Published in the Civil and Military Gazette, on 21 June 1886. The poem is unsigned, but authenticated by inclusion in Kipling’s Scrapbook 3 of his own press cuttings in the Kipling Papers at the University of Sussex Special Collections. It is not otherwise collected by Kipling, but is to be found in Rutherford (p. 325) and Pinney (p. 1810).
A discussion, which must have been familiar to many Anglo-Indian families, of the attractions (or otherwise) of various hill-stations as places to spend one’s leave, ending with a recommendation to avoid them all and save up for a trip back to London. See also “Distress in the Himalayas” in which maidens bewail a lack of partners because the men have all gone to London or Kashmir on leave.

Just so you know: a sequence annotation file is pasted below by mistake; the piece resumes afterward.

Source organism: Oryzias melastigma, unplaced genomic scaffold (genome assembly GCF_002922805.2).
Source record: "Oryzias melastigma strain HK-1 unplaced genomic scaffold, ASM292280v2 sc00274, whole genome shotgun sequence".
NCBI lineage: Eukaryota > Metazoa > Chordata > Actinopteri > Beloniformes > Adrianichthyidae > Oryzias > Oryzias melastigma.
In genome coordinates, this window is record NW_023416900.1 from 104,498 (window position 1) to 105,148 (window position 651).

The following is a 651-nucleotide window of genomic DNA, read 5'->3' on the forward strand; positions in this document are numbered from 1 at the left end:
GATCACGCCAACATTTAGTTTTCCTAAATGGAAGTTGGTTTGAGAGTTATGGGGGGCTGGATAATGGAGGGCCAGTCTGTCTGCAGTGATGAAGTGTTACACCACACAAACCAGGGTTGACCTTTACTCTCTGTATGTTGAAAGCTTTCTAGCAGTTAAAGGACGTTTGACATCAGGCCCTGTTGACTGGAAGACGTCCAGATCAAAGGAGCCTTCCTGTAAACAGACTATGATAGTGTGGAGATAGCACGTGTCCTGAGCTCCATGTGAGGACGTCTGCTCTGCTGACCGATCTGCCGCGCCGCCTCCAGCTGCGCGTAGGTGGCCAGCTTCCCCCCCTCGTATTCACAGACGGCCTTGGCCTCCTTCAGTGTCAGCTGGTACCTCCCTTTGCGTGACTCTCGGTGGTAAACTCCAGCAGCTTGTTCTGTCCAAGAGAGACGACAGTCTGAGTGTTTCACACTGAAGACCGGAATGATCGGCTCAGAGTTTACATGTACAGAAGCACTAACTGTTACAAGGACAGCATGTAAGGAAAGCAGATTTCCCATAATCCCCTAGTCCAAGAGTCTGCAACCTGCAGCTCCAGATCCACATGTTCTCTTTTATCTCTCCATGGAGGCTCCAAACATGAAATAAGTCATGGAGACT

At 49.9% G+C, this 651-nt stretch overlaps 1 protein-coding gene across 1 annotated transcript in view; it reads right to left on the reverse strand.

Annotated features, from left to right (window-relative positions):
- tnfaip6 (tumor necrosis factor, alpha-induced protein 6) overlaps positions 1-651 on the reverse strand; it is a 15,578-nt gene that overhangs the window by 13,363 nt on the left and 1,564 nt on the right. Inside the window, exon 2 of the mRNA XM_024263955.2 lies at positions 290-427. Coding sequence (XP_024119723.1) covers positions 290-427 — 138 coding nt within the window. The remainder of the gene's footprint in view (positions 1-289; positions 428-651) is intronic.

Notes on the Text
Bakrota, Potrain two of the peaks on which the hill-station of Dalhousie was built.
‘cuts’ not on speaking terms with. The two settlements are deadly rivals.
Ayahs Nannies, nursemaids.
dégagée free, unconstrained (French).
Khud Deep valley, steep hillside. See “Over the Khud”.
metropolitan jollity Leave in London.
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